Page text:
Sunday, December 17, 2006

Things That Make Me Sad: 'Age Compression'

From a Chron article on the battle between Barbie and Bratz dolls:

Like many parents, Yaffe will be weighing a multitude of toy choices during the holiday shopping season. While she personally doesn't love the Bratz, she won't stop buying them. "As much as you want to hide and protect your child from questionable influences, you live in San Francisco," she says. "You want to expose them to everything."

But the choice between Bratz and Barbie is more than just kid stuff. Over the past five years, the toy industry has been watching an epic catfight: Mattel Corp.'s Barbie, the world's most successful toy by any standard, has been battling MGA Entertainment's heavy-lidded, scantily-dressed Bratz to hold onto its dominance in the doll world. . . .

But the popularity of the sexy Bratz and Barbie's move to recapture younger consumers by emphasizing fairies and princesses underscore two sides of the cultural phenomenon known to sociologists as "age compression" and to toy industry marketers as "KGOY," or Kids Growing Older Younger.
Let's leave aside that Yaffe woman's confusion over what "parenting" is . . . the Bratz dolls are pretty awful. And I know "Math is Hard" Barbie is hardly the doll to look up to. But she was less slutty, no?

The article quotes one 11 year old who likes Bratz because "they look real." Google them. See what you think. Personally, I kind of want to weep a little:

MGA Entertainment, which made a series of handheld electronic games prior to Bratz, gives credit for the dolls' success to the company's willingness to absorb and reflect what girls say they want in a fashion doll. Company President Isaac Larian created the doll on the advice of his daughter. Bratz have heavily made-up faces and puffy lips. They are slightly shorter and wider than Barbies, with smaller breasts, although the size of their heads relative to their bodies echoes the underfed look of young stars such as Lindsay Lohan and Nicole Richie, who have often been singled out as looking as if they have an eating disorder.
Yeah, a bit. Like the old, sickening Steve Madden print ads with completely distorted, somehow deemed attractive, girl-like figures.

My years as both a camper and camp counselor showed me firsthand this age compression. Where as my peer group waited until junior high camp (age 13 and above, which is still a bit on the younger side) for dances. By the time I was a counselor, all our kids attended dances - from age 7 or so on. The older kids got to stay later, but they all went. They still do, I'm sure. It wouldn't have been such a problem, except that some 11 year old girls are interested in boys and some are not. And the ones who are not should not have been made to feel wrong for being, well, 11. But they were. Mostly by other counselors who were, themselve, emotionally immature and over-sexualized teen agers. My poor girls - the ones who were happy to dance, but needed no partners, were so miserable by the time the dance rolled around. I tried to provide an alternative to my co-counselor's boy-craze-baiting words of match-making encouragement. But those poor girls.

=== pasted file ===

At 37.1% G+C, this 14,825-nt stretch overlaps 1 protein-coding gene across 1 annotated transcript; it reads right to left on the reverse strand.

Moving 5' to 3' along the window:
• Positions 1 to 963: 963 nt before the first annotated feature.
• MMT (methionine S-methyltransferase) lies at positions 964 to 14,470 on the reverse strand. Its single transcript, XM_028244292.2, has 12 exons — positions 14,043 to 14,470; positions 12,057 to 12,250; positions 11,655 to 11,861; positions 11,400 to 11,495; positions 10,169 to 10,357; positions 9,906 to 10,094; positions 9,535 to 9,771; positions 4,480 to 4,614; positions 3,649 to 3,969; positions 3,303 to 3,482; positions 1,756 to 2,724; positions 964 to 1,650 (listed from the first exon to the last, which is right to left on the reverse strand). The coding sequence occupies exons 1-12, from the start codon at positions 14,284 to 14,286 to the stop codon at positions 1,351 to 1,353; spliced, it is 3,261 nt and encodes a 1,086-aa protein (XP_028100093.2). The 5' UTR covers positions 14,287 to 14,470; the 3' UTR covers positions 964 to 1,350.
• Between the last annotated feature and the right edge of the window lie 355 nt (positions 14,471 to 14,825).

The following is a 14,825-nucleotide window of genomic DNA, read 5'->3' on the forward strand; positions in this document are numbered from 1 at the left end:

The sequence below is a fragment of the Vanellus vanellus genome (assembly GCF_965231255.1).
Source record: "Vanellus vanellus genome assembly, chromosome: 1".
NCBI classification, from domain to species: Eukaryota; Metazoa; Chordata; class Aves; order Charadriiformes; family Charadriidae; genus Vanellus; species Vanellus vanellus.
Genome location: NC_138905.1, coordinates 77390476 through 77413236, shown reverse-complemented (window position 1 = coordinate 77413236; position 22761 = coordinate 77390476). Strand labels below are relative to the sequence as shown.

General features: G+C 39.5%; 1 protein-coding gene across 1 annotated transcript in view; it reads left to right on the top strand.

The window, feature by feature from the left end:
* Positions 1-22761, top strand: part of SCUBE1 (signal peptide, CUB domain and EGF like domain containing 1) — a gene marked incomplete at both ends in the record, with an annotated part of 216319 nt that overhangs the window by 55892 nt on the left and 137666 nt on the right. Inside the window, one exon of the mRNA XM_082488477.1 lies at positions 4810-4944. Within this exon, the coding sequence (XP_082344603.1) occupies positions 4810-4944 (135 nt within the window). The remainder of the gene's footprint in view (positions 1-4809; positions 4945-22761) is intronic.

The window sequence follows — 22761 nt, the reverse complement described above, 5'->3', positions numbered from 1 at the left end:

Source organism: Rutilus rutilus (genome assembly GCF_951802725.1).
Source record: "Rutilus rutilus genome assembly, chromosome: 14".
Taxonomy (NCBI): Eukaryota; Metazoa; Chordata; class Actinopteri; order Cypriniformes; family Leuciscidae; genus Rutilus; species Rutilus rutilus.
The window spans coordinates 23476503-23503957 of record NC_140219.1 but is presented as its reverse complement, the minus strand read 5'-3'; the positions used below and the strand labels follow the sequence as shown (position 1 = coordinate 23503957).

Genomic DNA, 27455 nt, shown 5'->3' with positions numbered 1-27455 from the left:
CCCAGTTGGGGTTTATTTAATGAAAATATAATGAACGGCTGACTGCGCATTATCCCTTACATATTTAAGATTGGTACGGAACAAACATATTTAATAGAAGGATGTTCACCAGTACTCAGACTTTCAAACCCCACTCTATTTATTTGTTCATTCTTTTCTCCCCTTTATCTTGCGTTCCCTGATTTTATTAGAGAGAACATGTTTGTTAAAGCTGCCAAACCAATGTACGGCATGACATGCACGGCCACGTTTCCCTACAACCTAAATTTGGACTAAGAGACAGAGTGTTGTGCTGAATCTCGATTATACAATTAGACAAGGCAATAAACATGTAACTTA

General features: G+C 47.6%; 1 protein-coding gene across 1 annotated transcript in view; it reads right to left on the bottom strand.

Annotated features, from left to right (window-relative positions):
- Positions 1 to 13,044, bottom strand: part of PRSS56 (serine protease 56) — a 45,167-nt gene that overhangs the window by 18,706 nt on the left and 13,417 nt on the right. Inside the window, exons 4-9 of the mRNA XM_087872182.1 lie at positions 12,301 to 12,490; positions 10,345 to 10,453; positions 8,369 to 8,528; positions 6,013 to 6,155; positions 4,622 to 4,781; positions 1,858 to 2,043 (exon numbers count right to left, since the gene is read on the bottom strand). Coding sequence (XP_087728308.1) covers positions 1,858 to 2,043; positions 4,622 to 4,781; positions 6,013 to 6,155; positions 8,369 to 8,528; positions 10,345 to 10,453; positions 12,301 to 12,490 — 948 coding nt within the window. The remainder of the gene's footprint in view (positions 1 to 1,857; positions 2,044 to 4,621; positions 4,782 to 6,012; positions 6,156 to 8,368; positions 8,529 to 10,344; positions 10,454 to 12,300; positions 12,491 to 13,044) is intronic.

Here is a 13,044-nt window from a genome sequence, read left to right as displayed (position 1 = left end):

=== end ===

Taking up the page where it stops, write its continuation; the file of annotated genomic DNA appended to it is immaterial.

I wonder if my kids will even have a chance.


Anonymous said...

I'm really, really, really hoping to keep Anya away from both Barbie and the super disturbing Bratz. I hope that doesn't result in too many temper tantrums down the road. It's so sad to walk the toy isles at Target and see how lame and even scary the "girl" toys are. I hope Anya ends up a tom boy!

Anonymous said...

My mom HATED Barbie (still does, i assume), but I had a few of them. They never were my cherished dolls or toys, though. I was more of a my little pony girl.

Even if Anya gets her hands on a Barbie, I know her mom won't let her shop for clothes that make her look like a Barbie - I think that's the real difference ;)

Eventually, I really took to the American Girl dolls - they came with books and were history lessons in themselves (pricey ones, but still) - so my mom was fine with them. I had a Samantha doll. Now there's a bunch more than the 3 that existed when we were little too . . . .